The latest news about the corporation with religious rights takes  irony to new heights

By Michelle D. Schwartz
AFJ Director of Justice Programs

DSC_0837Justice Ginsburg’s masterful dissent in Burwell v. Hobby Lobby Stores, Inc. begins with this chilling sentence:

In a decision of startling breadth, the Court holds that commercial enterprises, including corporations, along with partnerships and sole proprietorships, can opt out of any law (saving only tax laws) they judge incompatible with their sincerely held religious beliefs. 

When I read that line, two words immediately came to mind:  forced arbitration.

Except that in the forced arbitration context, you could end that sentence after the phrase “can opt out of any law.”  Full stop.

The Supreme Court has already held, in decision after decision, that commercial enterprises can opt out of virtually any federal or state law merely by inserting a few words into the fine print of their contracts and online terms of service.

President Obama understands how harmful this is.  Today, he plans to sign an executive order barring companies seeking government contracts from forcing their employees into arbitration over civil rights or sexual harassment claims.

Of course, Hobby Lobby isn’t likely to be pursuing government contracts.  So the company will be able to continue to impose forced arbitration on its employees.

More on that below, but first, a quick review of what forced arbitration is all about (for more, check out AFJ’s page on the subject):  Every day, when you use Instagram, buy a cell phone, use a Microsoft product, get a credit card, and generally live in the 21st Century, you are forced to sign away your constitutional rights.  We’re all familiar with the “click-through contracts” to which we’re frequently asked to consent without any opportunity to negotiate.  Today, an increasing number of those contracts in the consumer context and even in the employment realm include, in the fine print, a requirement that any dispute with that corporation be resolved not in the courtroom, but in a private, rigged system called forced arbitration.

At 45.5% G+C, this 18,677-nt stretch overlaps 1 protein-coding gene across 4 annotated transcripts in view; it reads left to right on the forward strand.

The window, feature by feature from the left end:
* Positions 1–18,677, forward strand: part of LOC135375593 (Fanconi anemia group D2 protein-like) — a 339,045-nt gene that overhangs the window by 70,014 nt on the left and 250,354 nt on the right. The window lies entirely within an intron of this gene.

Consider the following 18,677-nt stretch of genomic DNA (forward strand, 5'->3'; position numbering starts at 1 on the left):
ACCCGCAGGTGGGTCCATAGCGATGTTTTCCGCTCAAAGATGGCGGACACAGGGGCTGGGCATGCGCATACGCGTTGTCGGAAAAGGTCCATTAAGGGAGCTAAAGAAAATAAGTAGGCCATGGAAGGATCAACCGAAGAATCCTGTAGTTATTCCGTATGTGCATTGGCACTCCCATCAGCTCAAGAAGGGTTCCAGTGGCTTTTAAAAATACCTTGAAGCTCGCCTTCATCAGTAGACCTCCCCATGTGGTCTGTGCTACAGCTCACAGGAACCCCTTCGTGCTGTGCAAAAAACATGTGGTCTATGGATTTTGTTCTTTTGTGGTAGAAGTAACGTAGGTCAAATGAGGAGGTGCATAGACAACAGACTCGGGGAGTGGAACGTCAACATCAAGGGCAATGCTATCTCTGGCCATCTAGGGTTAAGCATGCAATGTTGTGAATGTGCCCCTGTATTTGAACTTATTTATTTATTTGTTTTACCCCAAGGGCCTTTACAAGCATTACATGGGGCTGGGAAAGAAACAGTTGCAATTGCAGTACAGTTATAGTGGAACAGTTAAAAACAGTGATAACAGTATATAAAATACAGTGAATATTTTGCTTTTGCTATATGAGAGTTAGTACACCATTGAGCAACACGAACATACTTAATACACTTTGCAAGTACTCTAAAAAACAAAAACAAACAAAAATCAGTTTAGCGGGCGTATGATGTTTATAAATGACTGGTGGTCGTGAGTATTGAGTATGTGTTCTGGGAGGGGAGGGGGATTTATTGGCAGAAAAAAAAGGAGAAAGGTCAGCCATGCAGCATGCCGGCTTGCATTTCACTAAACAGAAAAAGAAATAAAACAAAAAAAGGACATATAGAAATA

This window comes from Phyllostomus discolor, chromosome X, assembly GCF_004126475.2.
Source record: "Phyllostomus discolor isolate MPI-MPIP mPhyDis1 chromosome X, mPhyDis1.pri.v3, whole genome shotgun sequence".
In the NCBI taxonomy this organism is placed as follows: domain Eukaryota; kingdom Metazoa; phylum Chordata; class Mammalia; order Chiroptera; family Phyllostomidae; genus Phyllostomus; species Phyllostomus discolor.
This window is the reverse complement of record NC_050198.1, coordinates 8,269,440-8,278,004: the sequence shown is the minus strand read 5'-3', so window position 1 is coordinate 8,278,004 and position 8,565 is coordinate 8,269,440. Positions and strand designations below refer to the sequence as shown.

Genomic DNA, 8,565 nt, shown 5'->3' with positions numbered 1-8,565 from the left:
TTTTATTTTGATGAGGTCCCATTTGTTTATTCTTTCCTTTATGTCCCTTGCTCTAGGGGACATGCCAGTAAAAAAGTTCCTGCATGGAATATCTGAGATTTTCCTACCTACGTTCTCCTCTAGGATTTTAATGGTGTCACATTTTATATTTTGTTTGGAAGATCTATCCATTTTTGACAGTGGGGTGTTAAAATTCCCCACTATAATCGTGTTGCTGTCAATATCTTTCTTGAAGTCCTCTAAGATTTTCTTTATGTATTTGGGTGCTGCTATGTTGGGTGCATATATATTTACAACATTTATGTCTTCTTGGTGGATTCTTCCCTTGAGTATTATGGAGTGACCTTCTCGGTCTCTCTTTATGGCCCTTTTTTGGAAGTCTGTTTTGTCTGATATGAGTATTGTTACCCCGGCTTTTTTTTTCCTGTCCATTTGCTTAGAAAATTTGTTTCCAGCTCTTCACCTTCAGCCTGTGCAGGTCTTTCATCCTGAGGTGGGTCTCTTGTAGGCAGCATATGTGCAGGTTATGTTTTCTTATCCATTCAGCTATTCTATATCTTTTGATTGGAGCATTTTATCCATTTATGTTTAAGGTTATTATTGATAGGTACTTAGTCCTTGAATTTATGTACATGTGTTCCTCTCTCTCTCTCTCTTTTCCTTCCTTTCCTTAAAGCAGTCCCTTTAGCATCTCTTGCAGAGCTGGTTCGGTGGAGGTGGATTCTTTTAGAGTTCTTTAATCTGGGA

What’s so bad about forced arbitration?  The decision-maker is chosen and paid for by the corporation that harmed you—not surprisingly, a study found that an arbitration firm ruled for the company 93.8 percent of the time.  The normal rules of evidence don’t apply.  No appeal is possible.  And everything is done in secret, so wrongdoing doesn’t get exposed and stopped.

Yet the Supreme Court has held that companies’ right to force their customers and employees into arbitration trumps not only the Seventh Amendment right to trial by jury, but all manner of rights guaranteed under federal and state laws.  Sound familiar?

In short, forced arbitration is a get-out-of-jail-free card for corporations that puts such hallowed laws as the Civil Rights Act of 1964, the Age Discrimination in Employment Act, and the Equal Pay Act at risk.  So if your employer harasses you at work because you’re an African American, your employer pays you less because you’re a woman, or you get fired because of your age, you could be forced out of court—and forced to grin and bear it.

And so, ever since the Hobby Lobby decision came down just over a month ago, I’ve been telling anyone who would listen about the similarities between Hobby Lobby and forced arbitration.  And then things came full circle.  Earlier this week, RH Reality Check reported that Hobby Lobby itself has a forced arbitration clause in its employment contract.

Hobby Lobby’s clause came to light after it allegedly fired employee Felicia Allen when she tried to take unpaid leave for her pregnancy.  Then Hobby Lobby tried to prevent the employee from receiving unemployment compensation.  That hardly sounds like the company that argued not only that its owners’ religious beliefs prohibited them from providing insurance coverage for certain kinds of birth control, but also that those beliefs compelled it to provide health insurance for its employees.

It gets worse.  When Allen tried to sue Hobby Lobby for discriminating against her based on her pregnancy, she learned that Hobby Lobby had a forced arbitration clause.  Allen’s lawyers refused to take her case after they learned of the forced arbitration clause and she—like so many other American consumers and employees—was left out in the cold.

Hobby Lobby could take its case all the way to the Supreme Court, but its employee couldn’t even get through the courthouse doors.

If you’re like me, you’re mad as hell about the Hobby Lobby decision.  And if you’re mad about Hobby Lobby, you should also be furious about forced arbitration and take action to support the solution, the Arbitration Fairness Act.